A Certified Public Accountant (CPA) is always, by definition, an Accountant, but is an Accountant always a CPA? Quite simply, no–gaining CPA licensure is an extra step beyond obtaining a Master of Accounting degree (see our list of the best online master of accounting degree programs for some of the schools to check out if you still need to pursue your degree). An Accountant who meets the 150-hour educational requirements and successfully sits for the CPA exam has gone through a uniform credentialing process to become not only the premier standard of accounting, but also the publicly-guaranteed qualified accounting professional. Additionally, there are some job specifics that only CPAs are legally allowed to execute–such as filing reports with the Securities and Exchange Commission, and performing audits and attestations. Accountants can do a lot–completing tax returns is probably the most well-known service. A CPA can prepare your tax return as well, but they can also represent you if you are called in for an audit and help you make informed and complex business and tax decisions.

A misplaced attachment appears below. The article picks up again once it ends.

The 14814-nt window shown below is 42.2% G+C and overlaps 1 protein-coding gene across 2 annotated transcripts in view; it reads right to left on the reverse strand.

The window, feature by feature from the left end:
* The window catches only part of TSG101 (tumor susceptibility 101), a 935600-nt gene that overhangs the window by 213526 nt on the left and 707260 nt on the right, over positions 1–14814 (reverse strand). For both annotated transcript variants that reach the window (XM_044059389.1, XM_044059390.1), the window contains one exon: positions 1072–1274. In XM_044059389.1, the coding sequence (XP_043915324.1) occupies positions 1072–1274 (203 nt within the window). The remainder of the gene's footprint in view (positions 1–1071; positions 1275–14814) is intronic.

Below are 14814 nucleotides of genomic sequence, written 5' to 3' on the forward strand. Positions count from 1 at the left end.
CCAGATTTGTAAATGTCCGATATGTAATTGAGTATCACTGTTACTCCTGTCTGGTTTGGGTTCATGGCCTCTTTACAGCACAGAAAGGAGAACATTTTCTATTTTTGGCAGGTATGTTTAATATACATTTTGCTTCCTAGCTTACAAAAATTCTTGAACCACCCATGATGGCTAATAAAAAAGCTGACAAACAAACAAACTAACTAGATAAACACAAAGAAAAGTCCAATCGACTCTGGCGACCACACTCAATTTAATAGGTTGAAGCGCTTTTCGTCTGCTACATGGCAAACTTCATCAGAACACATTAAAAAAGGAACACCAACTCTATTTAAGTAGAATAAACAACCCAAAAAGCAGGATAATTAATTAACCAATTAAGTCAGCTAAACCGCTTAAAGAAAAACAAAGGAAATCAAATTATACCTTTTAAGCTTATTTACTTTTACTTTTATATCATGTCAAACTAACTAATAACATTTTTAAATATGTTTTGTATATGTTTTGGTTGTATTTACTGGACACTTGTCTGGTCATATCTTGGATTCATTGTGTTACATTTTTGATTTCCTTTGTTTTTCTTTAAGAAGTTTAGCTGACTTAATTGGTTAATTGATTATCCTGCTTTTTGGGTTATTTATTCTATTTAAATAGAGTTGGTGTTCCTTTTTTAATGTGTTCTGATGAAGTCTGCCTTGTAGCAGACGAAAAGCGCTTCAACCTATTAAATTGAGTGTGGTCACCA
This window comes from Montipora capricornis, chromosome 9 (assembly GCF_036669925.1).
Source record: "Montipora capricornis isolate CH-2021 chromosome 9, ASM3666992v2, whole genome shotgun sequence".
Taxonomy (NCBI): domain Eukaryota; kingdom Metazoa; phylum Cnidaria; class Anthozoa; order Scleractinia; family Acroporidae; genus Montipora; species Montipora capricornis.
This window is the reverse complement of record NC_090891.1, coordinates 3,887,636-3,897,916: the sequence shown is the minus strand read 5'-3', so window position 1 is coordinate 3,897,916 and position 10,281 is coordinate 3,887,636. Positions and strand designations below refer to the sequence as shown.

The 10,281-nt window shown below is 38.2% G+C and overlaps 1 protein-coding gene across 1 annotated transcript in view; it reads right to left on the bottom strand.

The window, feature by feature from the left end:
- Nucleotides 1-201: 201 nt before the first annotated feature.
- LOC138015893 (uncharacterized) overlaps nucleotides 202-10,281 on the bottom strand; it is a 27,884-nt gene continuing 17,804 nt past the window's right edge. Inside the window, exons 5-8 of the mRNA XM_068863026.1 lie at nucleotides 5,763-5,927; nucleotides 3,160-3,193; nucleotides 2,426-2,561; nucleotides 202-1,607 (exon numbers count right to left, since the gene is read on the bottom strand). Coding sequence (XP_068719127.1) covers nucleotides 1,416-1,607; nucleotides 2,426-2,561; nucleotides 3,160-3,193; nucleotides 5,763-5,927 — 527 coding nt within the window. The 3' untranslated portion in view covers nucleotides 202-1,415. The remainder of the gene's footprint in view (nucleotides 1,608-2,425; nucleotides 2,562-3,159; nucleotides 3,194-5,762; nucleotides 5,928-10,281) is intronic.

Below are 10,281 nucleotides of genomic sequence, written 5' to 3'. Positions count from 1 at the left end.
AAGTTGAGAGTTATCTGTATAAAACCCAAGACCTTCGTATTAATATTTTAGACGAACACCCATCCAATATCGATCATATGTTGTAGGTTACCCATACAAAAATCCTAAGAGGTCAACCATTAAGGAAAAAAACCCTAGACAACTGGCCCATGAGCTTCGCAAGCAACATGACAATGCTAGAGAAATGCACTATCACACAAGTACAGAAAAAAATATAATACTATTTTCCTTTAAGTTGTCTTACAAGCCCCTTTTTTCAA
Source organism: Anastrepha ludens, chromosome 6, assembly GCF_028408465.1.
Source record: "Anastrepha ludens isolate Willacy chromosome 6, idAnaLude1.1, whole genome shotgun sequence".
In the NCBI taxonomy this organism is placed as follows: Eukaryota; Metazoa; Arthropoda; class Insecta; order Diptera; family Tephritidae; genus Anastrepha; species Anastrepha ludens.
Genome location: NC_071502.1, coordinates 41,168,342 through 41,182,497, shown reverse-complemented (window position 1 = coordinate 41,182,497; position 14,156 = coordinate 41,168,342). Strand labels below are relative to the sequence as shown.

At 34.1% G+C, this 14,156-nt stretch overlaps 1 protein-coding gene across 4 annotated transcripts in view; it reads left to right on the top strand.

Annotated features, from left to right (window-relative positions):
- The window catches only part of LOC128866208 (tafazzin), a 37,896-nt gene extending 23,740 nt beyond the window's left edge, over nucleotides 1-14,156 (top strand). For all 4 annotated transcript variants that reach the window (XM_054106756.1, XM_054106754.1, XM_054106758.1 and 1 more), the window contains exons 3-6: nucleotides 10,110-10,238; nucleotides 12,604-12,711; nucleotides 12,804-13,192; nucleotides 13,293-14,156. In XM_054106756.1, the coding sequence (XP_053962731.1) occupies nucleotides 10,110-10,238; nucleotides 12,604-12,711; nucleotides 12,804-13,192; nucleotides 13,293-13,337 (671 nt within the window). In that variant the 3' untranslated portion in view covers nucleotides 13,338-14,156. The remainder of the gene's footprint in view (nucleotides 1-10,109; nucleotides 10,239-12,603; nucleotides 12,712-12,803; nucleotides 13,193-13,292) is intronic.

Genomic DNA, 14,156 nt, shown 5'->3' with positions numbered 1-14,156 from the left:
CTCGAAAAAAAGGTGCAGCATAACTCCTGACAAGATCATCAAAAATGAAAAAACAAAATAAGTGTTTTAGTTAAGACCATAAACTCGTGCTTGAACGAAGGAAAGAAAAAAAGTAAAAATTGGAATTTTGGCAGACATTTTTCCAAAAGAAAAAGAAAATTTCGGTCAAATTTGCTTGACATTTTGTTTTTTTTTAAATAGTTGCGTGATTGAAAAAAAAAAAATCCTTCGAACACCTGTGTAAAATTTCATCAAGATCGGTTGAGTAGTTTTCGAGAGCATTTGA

For those who want to know about their return on the investment of pursuing CPA licensure, consider that CPAs make (on average) about 10-15% more than the average accountant salary. According to the U.S. Bureau of Labor Statistics, accountants who possess an undergraduate degree made on average about $68,000 a year in 2016. With that being the case, that would mean a licensed CPA made, on average, almost $80,000 in 2016.
So the choice is yours if you want to go the extra mile to become a CPA. Being an accountant is a fine professional endeavor, but if you are looking for a little more clout and a larger salary, consider becoming a CPA.